By Collin County Criminal Defense Lawyer Jeremy Rosenthal
A mistrial is a declaration the judge makes to immediately halt and end a trial in progress. Normally a mistrial is declared when a circumstance arises that taints the process beyond repair. In certain situations, a mistrial can also result in an acquittal of a criminal defendant, but most merely result in the case being reset to a new trial status as if the mistrial had never taken place.
The circumstances which could cause a mistrial are seemingly endless. More common reasons for mistrials are hung juries (meaning the jury couldn’t decide a case unanimously after a lengthy deliberation), or what is known as a “busted panel” which means after jury selection there were not enough qualified jurors to form a complete jury. Other common reasons are improper arguments by a party, unexpected or improper comments from a witness, and on some occasions juror misconduct.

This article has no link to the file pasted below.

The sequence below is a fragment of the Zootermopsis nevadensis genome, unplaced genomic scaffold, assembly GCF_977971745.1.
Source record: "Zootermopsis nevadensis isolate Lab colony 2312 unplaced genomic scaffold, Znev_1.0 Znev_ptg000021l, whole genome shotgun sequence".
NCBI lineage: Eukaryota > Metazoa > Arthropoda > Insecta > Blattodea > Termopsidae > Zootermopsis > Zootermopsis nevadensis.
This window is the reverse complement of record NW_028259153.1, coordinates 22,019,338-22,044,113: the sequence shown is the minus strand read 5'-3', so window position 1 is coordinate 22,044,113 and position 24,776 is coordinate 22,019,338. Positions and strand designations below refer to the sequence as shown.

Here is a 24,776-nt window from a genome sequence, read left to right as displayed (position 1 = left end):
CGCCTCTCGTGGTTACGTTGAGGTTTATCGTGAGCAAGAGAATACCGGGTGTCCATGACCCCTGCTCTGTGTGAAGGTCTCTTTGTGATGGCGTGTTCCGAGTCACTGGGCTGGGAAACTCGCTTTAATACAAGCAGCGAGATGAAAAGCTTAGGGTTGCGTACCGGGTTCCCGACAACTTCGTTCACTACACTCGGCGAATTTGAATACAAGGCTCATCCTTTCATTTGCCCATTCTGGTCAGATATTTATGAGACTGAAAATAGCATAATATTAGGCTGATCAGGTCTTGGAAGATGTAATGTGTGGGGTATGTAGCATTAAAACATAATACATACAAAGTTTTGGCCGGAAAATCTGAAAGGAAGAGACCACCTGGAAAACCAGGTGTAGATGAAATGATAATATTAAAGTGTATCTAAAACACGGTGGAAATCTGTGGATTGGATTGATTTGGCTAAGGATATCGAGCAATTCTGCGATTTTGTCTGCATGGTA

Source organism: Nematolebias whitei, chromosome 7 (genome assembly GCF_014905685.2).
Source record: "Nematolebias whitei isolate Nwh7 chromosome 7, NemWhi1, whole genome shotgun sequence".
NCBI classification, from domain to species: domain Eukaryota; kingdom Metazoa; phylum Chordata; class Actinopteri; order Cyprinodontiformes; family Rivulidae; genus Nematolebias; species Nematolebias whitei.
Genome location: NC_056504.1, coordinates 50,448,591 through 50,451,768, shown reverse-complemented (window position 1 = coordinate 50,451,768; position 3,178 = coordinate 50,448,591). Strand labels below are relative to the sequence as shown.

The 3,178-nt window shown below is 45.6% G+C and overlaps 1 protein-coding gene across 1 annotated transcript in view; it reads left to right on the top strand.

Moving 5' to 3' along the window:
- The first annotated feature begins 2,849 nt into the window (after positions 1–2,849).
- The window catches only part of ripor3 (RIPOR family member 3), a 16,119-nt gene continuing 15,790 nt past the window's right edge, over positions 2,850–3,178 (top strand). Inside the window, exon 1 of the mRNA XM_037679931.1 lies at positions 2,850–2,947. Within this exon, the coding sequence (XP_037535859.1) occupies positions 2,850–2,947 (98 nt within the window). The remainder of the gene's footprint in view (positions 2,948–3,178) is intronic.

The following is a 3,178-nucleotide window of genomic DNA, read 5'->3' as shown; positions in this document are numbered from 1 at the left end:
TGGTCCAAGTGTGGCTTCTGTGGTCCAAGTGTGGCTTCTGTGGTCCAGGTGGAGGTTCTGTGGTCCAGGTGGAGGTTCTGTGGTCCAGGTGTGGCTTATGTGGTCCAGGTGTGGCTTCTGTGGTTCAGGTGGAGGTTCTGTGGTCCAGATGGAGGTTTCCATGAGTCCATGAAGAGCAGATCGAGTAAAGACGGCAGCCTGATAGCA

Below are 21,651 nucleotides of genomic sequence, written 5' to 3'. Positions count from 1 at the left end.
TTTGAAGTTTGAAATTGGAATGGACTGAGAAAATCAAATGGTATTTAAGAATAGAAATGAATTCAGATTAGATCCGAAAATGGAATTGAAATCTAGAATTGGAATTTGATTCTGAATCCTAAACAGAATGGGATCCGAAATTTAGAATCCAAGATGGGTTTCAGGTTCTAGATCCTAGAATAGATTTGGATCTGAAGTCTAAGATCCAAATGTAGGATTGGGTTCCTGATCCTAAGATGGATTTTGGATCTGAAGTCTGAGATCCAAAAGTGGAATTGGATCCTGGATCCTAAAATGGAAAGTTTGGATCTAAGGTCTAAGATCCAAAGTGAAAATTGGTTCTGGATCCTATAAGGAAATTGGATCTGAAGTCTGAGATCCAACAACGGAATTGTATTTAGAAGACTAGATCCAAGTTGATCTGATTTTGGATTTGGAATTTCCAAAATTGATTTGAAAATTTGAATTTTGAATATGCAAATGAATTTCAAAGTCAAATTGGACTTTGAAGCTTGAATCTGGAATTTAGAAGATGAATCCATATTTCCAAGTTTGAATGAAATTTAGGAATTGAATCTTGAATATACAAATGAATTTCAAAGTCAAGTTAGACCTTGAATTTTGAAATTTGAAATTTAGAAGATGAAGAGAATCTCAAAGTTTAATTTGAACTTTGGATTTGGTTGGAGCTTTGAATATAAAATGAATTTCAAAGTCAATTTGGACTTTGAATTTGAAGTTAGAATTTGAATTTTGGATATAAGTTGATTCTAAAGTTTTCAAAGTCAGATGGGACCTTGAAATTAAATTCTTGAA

A judge has wide discretion to declare a mistrial. When a mistrial is declared it normally means the case starts anew and typically goes back to trial. If the State intentionally causes a mistrial it can lead to a dismissal in some instances.
*Jeremy Rosenthal is Board Certified in Criminal Law by the Texas Board of Legal Specialization and licensed by the Supreme Court of Texas. Nothing in this article should be considered legal advice.